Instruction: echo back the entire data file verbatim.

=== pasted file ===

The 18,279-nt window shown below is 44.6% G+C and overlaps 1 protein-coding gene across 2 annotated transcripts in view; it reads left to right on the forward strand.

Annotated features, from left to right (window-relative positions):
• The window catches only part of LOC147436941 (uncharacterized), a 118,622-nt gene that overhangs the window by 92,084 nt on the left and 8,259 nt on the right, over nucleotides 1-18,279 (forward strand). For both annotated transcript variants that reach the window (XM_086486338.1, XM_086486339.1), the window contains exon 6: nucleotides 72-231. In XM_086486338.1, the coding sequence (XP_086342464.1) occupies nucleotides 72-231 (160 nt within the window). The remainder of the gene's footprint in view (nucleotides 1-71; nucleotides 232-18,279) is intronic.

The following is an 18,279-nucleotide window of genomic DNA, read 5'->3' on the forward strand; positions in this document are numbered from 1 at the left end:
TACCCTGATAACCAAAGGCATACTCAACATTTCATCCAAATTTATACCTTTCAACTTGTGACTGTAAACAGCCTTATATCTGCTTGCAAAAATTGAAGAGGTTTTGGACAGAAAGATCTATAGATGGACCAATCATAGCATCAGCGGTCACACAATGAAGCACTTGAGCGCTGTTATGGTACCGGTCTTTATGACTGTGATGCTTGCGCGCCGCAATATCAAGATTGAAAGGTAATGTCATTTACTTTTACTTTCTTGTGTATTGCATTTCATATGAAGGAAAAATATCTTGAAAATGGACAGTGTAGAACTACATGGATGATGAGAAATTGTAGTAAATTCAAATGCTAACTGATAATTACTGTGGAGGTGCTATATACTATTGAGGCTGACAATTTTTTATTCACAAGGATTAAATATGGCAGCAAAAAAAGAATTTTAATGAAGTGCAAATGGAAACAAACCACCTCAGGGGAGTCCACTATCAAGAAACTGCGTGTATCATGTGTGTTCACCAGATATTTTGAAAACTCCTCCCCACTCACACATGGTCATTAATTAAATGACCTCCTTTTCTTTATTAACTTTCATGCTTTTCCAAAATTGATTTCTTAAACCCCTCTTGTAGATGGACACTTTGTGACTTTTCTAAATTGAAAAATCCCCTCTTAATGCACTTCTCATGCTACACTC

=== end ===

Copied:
The 18,279-nt window shown below is 44.6% G+C and overlaps 1 protein-coding gene across 2 annotated transcripts in view; it reads left to right on the forward strand.

Annotated features, from left to right (window-relative positions):
• The window catches only part of LOC147436941 (uncharacterized), a 118,622-nt gene that overhangs the window by 92,084 nt on the left and 8,259 nt on the right, over nucleotides 1-18,279 (forward strand). For both annotated transcript variants that reach the window (XM_086486338.1, XM_086486339.1), the window contains exon 6: nucleotides 72-231. In XM_086486338.1, the coding sequence (XP_086342464.1) occupies nucleotides 72-231 (160 nt within the window). The remainder of the gene's footprint in view (nucleotides 1-71; nucleotides 232-18,279) is intronic.

The following is an 18,279-nucleotide window of genomic DNA, read 5'->3' on the forward strand; positions in this document are numbered from 1 at the left end:
TACCCTGATAACCAAAGGCATACTCAACATTTCATCCAAATTTATACCTTTCAACTTGTGACTGTAAACAGCCTTATATCTGCTTGCAAAAATTGAAGAGGTTTTGGACAGAAAGATCTATAGATGGACCAATCATAGCATCAGCGGTCACACAATGAAGCACTTGAGCGCTGTTATGGTACCGGTCTTTATGACTGTGATGCTTGCGCGCCGCAATATCAAGATTGAAAGGTAATGTCATTTACTTTTACTTTCTTGTGTATTGCATTTCATATGAAGGAAAAATATCTTGAAAATGGACAGTGTAGAACTACATGGATGATGAGAAATTGTAGTAAATTCAAATGCTAACTGATAATTACTGTGGAGGTGCTATATACTATTGAGGCTGACAATTTTTTATTCACAAGGATTAAATATGGCAGCAAAAAAAGAATTTTAATGAAGTGCAAATGGAAACAAACCACCTCAGGGGAGTCCACTATCAAGAAACTGCGTGTATCATGTGTGTTCACCAGATATTTTGAAAACTCCTCCCCACTCACACATGGTCATTAATTAAATGACCTCCTTTTCTTTATTAACTTTCATGCTTTTCCAAAATTGATTTCTTAAACCCCTCTTGTAGATGGACACTTTGTGACTTTTCTAAATTGAAAAATCCCCTCTTAATGCACTTCTCATGCTACACTC